But the higher education system being developed by this government is not about providing opportunities for families from the Latrobe Valley, West Gippsland, Pakenham or the South Gippsland district to send their children to university. It is all about cementing privilege in Australia and making sure that the only kids who can go to university are those kids whose mums and dads went to university and who have quite a bit of money. That does not really work too well for us in the Gippsland region. In our district, we do not have a lot of people who have gone to university and who are working in professional, management or business positions. We have a lot of tradespeople; we have a lot of people who are working in services and in retail, in the power industry, in the pulp and paper industry, and in the agricultural sector. We do not have a lot of people who have gone to university. Cementing privilege as the key driver of who gets to go to university in real terms means that kids in the Gippsland region will miss out.

When I go und the district, I am continually impressed by the quality of the young people who are being produced by the schools in our region. It really is a tribute to people in the secondary school system in our district that so many outstanding young people are being produced. These students are getting incredibly high marks in their TERs and their outlook towards their community is very civic minded. But although our secondary school system is producing outstanding leaders—people who are getting good marks, have a good world view and a sense of putting something back into the community—they are locked out of opportunity as a direct result of the federal govern-ent's approach to higher education.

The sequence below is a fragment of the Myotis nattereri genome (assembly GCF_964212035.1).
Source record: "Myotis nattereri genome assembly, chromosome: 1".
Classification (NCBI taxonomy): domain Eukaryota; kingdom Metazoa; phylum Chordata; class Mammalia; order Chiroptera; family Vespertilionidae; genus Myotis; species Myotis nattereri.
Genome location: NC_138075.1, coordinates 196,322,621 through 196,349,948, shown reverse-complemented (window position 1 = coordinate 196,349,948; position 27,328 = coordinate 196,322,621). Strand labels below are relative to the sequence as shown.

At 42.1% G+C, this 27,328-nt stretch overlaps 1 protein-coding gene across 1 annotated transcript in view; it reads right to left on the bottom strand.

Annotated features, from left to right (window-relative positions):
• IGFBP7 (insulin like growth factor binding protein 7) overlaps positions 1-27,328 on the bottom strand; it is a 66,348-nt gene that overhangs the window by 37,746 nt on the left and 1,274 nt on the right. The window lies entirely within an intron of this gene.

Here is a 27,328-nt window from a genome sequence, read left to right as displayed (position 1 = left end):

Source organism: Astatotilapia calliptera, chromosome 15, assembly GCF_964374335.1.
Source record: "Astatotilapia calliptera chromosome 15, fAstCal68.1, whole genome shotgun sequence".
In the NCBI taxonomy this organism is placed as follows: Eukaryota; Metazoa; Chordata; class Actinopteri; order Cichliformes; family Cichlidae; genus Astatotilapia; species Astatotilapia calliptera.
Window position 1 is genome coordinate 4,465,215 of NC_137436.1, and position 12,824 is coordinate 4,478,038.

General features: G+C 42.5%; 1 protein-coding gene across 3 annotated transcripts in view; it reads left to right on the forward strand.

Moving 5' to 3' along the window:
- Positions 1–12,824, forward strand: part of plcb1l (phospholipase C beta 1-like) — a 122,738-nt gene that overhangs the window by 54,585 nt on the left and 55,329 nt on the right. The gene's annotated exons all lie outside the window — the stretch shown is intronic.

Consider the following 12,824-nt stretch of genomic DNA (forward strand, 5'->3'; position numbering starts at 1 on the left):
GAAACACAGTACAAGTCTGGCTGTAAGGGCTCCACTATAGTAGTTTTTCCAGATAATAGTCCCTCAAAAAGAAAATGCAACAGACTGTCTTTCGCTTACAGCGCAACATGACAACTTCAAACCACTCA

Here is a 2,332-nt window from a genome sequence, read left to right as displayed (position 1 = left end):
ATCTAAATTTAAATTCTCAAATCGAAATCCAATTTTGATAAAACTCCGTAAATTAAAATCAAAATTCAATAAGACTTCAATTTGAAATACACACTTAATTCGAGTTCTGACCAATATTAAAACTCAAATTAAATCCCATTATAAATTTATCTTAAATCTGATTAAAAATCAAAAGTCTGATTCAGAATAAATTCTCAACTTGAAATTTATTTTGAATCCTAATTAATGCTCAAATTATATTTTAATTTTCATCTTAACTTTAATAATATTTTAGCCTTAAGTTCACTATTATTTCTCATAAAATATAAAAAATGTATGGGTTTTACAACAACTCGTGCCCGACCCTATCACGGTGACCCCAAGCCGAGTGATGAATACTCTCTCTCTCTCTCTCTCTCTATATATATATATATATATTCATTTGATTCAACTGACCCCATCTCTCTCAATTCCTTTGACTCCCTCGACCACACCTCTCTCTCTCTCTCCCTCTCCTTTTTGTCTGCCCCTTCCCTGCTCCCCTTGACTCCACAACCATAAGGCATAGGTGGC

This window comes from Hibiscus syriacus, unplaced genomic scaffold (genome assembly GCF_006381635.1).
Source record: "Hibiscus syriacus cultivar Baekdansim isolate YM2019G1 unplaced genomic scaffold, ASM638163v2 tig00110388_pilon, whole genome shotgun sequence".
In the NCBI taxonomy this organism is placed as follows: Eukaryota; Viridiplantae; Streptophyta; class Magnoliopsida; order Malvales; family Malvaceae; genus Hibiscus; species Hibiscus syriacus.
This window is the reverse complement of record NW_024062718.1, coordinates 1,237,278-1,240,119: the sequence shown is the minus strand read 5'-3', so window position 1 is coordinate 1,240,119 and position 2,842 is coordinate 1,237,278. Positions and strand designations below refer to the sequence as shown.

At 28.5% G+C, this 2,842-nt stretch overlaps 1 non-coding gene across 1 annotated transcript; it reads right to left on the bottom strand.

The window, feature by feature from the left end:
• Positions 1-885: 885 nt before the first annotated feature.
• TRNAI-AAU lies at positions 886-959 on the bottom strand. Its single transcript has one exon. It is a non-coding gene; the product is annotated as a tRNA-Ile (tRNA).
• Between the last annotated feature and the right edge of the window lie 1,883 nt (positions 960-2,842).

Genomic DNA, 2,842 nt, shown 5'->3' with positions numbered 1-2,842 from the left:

I graduated from year 12 in 1990, and shortly after I attended the ALP campaign launch for McMillan at the Traralgon hall. When I graduated in 1990, one of the great things that we loved and really enjoyed was that the kids whose mums and dads had lots of money but who were not smart and did not work hard would not be able to get a university place. We used to love this; it was a great equaliser. If you were smart and you worked hard, you could get a place at university. We loved the fact that, if you lived in a small house and did not have much money or your dad did not earn too much in a flash job, it did not matter. You were able to get ahead of other people based on who you were, not who your mum and dad were. We used to love it, and it was great thing.

But now when I visit secondary schools in my electorate and speak to the young kids in years 11 and 12 who are contemplating the move to higher education, they tell me how bitterly disappointed they are. They are angry and frustrated that their chance to go to university is not what it should be, that they have a restricted opportunity of going to university. Yet they know that some of the kids whose parents have got money will be able to go to university despite the students from less well-off families getting higher marks than the kids from rich families.